“These enablers brought under-age girls for Jammeh at his Kaninlai hideouts, they bring musicians and dancers for him, all inflating the ego of this brutal and dangerous President in the name of Yaya Jammeh. You cannot be close to Jammeh unless you are as terrible as he is or have condone all his terror because you are benefiting from it. The personal wars in the APRC cabal gets tough and complicated and then you have some of these people get kicked out of course naturally. And then all of a sudden it is redemption with complete arrogance. Like a rattle snake they shed the old skin and are now brand new young activists playing on the Gambians obsession with gossip. All they will tell you that Jammeh slept with someone’s wife. And we know that. That is no news. I can go on and on. No one will pull wool over my head. Welcome to the struggle, I say to all of them. Now they can look into the lenses of Gambians in exile and try to feel and understand why we wake up angry most of the time. We, their loud mouths and nyakka barrkehh.

“When these enablers were at the helm, remember we are the losers, loud mouths and unpatriotic citizens. Please if these folks are thrown out by Jammeh, please accord me that freedom and prerogative whether to catch them back with open hands. Why do you think Jammeh treat Gambians this nasty?? Partly he knows most of them are criminals and opportunists just like him. Imagine how he recycles and maltreats them only to be knocking and crawling back to him, and they will take anyone along/down to get these jobs. Just watch your back. These are the very people making our job difficult here as we wait for batch upon batch upon batch to be recycled by Yahya Jammeh.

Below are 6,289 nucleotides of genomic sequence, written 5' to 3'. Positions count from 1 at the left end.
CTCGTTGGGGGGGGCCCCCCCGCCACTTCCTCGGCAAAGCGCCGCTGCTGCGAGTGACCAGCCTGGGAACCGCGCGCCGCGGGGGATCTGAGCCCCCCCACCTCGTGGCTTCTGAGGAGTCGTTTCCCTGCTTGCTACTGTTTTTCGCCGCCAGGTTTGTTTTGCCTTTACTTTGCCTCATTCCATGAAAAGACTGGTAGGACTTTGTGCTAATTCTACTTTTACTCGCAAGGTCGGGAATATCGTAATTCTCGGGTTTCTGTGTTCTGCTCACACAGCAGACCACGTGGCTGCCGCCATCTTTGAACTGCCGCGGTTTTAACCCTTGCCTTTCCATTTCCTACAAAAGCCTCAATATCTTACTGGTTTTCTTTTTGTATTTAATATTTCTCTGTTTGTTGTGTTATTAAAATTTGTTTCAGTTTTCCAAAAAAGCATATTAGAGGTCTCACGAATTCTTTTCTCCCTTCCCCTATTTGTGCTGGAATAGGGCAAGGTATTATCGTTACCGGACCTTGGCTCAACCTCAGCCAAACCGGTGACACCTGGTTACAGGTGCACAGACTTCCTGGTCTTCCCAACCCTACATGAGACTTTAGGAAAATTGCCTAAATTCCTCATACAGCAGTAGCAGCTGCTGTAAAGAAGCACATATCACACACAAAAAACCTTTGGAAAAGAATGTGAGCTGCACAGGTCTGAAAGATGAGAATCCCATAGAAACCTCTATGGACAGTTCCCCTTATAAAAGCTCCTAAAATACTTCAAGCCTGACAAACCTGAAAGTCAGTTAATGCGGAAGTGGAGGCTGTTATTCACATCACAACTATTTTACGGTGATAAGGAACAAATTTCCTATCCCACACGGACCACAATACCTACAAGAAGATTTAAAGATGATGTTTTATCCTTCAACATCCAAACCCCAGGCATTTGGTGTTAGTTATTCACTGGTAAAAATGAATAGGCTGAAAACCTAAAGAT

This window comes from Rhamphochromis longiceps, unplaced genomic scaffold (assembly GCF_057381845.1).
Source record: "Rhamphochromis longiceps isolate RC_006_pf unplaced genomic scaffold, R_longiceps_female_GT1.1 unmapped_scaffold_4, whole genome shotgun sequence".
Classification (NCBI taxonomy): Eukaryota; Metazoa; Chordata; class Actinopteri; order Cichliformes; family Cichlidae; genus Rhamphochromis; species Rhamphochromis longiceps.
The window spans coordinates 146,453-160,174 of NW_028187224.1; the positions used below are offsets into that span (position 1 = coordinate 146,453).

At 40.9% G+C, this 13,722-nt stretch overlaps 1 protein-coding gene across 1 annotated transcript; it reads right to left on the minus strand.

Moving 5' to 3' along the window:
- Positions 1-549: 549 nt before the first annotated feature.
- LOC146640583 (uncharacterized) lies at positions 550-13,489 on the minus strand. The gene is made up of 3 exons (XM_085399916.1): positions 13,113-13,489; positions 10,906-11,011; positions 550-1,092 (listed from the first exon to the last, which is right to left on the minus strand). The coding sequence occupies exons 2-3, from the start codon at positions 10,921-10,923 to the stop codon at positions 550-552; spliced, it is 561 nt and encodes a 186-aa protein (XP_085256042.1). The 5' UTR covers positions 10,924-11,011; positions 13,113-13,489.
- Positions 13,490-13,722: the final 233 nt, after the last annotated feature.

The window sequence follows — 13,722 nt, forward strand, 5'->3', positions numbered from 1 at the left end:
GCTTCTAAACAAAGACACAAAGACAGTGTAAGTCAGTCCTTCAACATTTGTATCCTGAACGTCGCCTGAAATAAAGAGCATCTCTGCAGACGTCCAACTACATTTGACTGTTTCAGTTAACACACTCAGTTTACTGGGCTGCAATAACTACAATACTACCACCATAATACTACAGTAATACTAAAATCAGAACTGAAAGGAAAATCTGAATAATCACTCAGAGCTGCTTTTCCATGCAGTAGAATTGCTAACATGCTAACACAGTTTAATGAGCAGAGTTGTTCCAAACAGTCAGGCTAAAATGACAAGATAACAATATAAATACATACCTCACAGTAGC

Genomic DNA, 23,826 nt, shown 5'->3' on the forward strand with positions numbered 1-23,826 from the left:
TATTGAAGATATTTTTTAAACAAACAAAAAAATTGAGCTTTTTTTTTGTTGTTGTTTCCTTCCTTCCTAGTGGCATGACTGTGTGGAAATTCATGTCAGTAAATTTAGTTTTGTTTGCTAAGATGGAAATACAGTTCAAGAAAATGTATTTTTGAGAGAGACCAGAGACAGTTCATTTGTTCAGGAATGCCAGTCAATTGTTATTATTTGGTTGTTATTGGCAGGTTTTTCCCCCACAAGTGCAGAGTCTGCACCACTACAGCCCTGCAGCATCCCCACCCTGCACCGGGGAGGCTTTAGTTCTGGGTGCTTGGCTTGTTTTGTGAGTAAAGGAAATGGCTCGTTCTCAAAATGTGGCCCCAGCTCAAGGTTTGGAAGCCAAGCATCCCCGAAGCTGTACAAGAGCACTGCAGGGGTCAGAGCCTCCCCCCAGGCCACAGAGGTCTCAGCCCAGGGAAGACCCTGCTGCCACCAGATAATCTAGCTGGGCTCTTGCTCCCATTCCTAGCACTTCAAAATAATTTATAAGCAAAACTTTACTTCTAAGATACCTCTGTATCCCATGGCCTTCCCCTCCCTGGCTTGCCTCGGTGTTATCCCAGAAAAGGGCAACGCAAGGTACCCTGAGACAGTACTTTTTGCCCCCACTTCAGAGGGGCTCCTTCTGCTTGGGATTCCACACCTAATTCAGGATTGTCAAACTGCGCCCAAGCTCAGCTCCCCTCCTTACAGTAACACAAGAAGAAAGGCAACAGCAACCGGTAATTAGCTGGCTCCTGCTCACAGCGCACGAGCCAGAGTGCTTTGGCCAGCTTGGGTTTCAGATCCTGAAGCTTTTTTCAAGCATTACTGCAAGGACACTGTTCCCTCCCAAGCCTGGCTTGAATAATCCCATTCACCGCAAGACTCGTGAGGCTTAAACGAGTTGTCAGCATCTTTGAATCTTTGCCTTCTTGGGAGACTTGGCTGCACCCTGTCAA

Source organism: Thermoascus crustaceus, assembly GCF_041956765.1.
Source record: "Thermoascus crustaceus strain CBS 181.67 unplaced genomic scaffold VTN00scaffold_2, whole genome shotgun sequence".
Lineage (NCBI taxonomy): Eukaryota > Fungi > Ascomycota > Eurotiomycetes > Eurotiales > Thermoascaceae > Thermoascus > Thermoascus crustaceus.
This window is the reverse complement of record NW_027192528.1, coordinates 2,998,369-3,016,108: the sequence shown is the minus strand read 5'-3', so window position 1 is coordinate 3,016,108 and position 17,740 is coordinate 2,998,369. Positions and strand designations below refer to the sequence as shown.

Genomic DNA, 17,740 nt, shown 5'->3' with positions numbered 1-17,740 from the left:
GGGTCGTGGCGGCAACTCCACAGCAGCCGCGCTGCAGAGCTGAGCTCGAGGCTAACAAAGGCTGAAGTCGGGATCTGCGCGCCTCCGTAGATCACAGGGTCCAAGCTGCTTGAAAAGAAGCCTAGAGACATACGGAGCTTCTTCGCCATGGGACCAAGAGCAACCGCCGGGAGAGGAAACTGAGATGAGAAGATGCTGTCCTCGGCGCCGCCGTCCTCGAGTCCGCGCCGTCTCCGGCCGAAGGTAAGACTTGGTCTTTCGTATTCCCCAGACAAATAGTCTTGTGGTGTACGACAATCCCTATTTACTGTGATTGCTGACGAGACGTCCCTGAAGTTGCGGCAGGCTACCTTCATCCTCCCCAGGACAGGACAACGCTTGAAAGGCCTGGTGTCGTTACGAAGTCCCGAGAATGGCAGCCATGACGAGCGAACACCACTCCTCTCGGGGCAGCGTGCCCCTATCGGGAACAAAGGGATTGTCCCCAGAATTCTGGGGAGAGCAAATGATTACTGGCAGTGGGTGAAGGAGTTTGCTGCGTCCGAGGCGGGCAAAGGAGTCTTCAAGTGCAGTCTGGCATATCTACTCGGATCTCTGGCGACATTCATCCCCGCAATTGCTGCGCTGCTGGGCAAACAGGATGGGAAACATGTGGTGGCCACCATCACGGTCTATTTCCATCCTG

“And please save me the new Jammeh awareness campaign. The guy is bad through and through, we knew it long time ago when these opportunists were clapping for him. If it continues Jammeh will be there forever I don’t care how loud we scream our lungs out. We have to take this fight to a very sophisticated level. Gambians are all about forgiveness, kindness and are compassionate but nothing can be done will all these opportunists running all over. It is tough and we should speak the truth. We cannot outdo our past with arrogance and fanfare especially when you were hands in a glove with a brutal system killing your friends and neighbours. But I guess in the Gambia everything runs in the reverse.”

Editor’s Note: Foday Samateh is an enigmatic (mysterious) literary giant among Gambian communicators in the English language. His style of writing is provocative, rich and tantalising. A highly intelligent critic of the Jammeh dictator yet Samateh tend to keep away from the public limelight with all his writing abilities. If you know Foday Samateh or have a photo of him, please email to bolonba@gmail.com). I am on a crusade to bring great Gambian communicators to the public limelight. 

Ends

 

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Disclaimer: Views expressed in this section are the author's own and do not represent the editorial policy of Kairo News. Kairo News will trash any comment that inflames tribal, racial or religious hatred.